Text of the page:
Fighting cancer again
Twenty two years ago James Whitham’s racing career was ripped apart when, out of the blue, he was diagnosed with Hodgkin’s Lymphoma – a blood-related cancer. Although the diagnosis, subsequent treatment and chemotherapy wrecked his 1995 season, the then 29year-old fought back in style going on to finish runner-up in BSB (in 1996), win a WSB race, compete in 500GPS and fight for the World Supersport championship – then retiring in 2002. Over the following decade-and-ahalf, Whitham has been in good health and made a point of getting involved in as many motorcycle-related shenanigans as possible. He also became the voice of BSB and WSB on Eurosport and at the Isle of Man TT. But for the second time in his life the 51-year-old is now facing his demons once again following the recent diagnosis that the Hodgkin’s Lymphoma has returned.
MCN spent a day with one of the UK’S most-loved bike racers where, despite his current situation, he remains as entertaining and philosophical as ever.
“While I’ve never obsessed about it, I’ve always thought that if someone gets cancer in their 20s when they are otherwise fit and healthy, don’t smoke or drink to excess, then I was more likely to get it back than someone who has never had it.
“When I had it before I had a lot of symptoms, I was tired, not sleeping, lost a load of weight, whereas this time I haven’t. Once you’ve had cancer once, you’re kind of careful, you check for lumps and you’re just aware of yourself a bit more. I’d had no symptoms at all but then I found one of my lymph glands was swollen. I went to the doctors straight away and if I’m honest I kind of knew. My doctor initially said it was nothing to worry about, but I left thinking ‘well it wouldn’t surprise me’.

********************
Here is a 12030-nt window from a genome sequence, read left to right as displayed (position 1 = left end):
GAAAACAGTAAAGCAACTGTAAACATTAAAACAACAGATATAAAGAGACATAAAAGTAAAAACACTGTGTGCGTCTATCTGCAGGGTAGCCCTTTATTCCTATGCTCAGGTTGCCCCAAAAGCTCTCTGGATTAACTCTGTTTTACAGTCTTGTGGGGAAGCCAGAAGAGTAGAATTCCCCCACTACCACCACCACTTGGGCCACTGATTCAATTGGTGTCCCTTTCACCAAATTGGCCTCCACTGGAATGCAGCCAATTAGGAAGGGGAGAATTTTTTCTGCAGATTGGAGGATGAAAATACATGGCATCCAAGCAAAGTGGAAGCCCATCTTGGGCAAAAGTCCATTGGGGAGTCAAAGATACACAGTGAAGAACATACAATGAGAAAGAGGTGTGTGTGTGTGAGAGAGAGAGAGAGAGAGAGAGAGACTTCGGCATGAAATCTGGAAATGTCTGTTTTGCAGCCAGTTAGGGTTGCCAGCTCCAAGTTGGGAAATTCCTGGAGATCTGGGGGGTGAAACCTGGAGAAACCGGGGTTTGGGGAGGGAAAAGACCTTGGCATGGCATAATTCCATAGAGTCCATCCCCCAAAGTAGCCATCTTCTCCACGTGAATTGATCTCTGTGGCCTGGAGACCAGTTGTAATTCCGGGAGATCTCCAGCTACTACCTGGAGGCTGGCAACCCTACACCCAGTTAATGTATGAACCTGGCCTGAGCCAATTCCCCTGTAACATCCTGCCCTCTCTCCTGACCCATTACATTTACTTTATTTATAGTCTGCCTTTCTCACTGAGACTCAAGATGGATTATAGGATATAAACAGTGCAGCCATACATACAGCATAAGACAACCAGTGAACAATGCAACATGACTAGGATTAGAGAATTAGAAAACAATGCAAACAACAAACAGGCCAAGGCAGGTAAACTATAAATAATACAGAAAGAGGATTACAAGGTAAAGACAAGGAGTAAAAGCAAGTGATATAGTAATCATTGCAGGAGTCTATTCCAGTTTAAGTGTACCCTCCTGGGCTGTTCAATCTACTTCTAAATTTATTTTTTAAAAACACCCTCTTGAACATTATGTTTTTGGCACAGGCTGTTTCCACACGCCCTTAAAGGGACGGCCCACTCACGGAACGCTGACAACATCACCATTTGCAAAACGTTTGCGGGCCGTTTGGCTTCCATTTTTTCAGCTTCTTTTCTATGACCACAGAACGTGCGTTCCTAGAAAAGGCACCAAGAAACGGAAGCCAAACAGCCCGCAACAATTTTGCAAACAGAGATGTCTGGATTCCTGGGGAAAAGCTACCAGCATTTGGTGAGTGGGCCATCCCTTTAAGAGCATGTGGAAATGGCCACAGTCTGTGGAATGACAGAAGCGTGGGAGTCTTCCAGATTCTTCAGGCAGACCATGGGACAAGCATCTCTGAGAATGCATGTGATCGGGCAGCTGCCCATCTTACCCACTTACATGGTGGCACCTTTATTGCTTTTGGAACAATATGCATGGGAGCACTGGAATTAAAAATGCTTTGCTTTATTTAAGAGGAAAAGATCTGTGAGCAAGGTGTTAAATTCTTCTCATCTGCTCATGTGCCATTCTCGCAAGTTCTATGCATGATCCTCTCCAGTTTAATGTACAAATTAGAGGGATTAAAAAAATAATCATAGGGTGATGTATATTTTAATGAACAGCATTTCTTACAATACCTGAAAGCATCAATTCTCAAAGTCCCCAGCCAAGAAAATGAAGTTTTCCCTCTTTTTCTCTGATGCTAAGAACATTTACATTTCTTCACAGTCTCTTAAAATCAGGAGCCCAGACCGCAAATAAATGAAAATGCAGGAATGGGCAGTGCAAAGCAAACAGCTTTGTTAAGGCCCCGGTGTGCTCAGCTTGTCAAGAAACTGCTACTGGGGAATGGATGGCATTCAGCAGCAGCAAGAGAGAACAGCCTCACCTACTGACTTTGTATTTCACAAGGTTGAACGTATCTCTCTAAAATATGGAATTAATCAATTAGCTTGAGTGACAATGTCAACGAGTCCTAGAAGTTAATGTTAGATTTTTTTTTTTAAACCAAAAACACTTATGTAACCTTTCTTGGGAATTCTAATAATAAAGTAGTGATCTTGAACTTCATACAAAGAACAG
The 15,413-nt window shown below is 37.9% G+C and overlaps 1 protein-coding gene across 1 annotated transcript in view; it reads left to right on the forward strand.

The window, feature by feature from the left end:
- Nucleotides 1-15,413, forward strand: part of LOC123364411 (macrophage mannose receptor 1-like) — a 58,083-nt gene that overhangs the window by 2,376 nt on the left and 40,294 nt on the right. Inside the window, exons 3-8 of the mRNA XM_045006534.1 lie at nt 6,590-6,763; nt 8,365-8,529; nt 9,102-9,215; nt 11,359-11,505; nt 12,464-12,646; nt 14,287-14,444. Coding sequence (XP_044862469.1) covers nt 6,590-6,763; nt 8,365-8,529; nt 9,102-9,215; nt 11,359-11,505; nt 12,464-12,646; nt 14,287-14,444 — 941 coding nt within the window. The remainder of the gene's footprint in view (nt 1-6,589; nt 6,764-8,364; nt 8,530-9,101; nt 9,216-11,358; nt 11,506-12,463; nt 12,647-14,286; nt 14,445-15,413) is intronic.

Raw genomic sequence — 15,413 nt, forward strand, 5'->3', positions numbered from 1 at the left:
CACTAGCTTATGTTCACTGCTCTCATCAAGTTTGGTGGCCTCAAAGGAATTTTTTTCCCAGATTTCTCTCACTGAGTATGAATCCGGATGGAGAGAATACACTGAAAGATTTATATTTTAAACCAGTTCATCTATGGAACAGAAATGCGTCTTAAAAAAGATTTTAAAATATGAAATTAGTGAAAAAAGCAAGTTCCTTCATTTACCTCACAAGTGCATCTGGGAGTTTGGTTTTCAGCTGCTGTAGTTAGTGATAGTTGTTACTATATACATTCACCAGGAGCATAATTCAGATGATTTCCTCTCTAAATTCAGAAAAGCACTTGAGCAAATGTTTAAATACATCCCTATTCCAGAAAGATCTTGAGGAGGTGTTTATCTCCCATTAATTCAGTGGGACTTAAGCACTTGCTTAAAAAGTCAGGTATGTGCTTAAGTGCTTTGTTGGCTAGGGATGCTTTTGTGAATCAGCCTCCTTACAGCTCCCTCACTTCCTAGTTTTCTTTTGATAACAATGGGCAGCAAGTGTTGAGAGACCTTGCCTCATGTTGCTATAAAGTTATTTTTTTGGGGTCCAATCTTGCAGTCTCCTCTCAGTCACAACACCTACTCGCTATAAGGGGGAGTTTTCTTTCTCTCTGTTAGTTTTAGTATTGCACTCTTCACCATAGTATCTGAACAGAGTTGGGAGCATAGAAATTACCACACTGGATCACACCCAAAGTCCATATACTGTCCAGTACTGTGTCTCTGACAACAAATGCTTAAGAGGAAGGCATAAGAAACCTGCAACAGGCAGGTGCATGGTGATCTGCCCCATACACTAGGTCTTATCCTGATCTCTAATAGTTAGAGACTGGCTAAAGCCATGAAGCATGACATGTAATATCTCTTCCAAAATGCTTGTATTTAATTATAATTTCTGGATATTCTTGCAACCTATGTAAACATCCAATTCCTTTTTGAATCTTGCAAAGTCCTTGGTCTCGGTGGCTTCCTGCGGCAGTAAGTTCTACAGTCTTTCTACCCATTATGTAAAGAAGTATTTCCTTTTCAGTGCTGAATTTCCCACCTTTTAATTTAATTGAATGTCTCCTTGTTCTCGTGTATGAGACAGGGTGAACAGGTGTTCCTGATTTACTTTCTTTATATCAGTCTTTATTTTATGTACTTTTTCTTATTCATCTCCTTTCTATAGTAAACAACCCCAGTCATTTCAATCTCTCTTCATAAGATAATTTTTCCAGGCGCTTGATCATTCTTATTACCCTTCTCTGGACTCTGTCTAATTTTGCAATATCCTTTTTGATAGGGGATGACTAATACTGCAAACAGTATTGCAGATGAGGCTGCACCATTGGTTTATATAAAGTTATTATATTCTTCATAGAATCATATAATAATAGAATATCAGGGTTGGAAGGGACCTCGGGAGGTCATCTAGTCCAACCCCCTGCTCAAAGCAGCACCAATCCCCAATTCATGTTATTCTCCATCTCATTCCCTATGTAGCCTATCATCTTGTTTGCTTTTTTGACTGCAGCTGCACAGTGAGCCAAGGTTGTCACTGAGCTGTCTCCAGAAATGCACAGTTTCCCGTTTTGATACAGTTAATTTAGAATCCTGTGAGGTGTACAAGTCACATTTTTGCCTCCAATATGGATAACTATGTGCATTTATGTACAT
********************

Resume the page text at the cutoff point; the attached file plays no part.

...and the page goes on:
“To put my mind at rest he sent me for a blood test and said he’d let me know the results the next week. The next morning my phone went and it was the doctors and I knew straight away and it’s proved to be exactly what I thought. It’s exactly what I had before – Hodgkin’s Lymphoma.”
It’s not like breaking a leg
“I have to say that the doctors are very non-committal! As cancer specialists I think they have to be because what might work for me might not work for you and vice versa. It’s not like breaking a leg when they say we’re going to put a pin in it, do this, do that and you’ll be alright – they don’t know if you’re going to be alright or not.
‘I am bothered because I want to be here, but it doeesn’t frighten me’
‘ There’s no point planning a holiday in two years time, cos I might not be here’
“So far I’ve had two lots of chemo, I’ve got one more lot this week and I’m expecting to have five in total so I’m about half way.
“The ideal scenario is that it goes and you crack on... or it doesn’t and you die. It’s quite a simple concept really!”
Not looking for sympathy
“The first people I rang after my family was Eurosport and North One who do the TT coverage. What I didn’t want to happen was that I didn’t tell anyone and then I suddenly couldn’t do the job or I’d turn up looking like a bald man on steroids. I told North One I couldn’t do the TT and Eurosport just said no worries, just come when you can.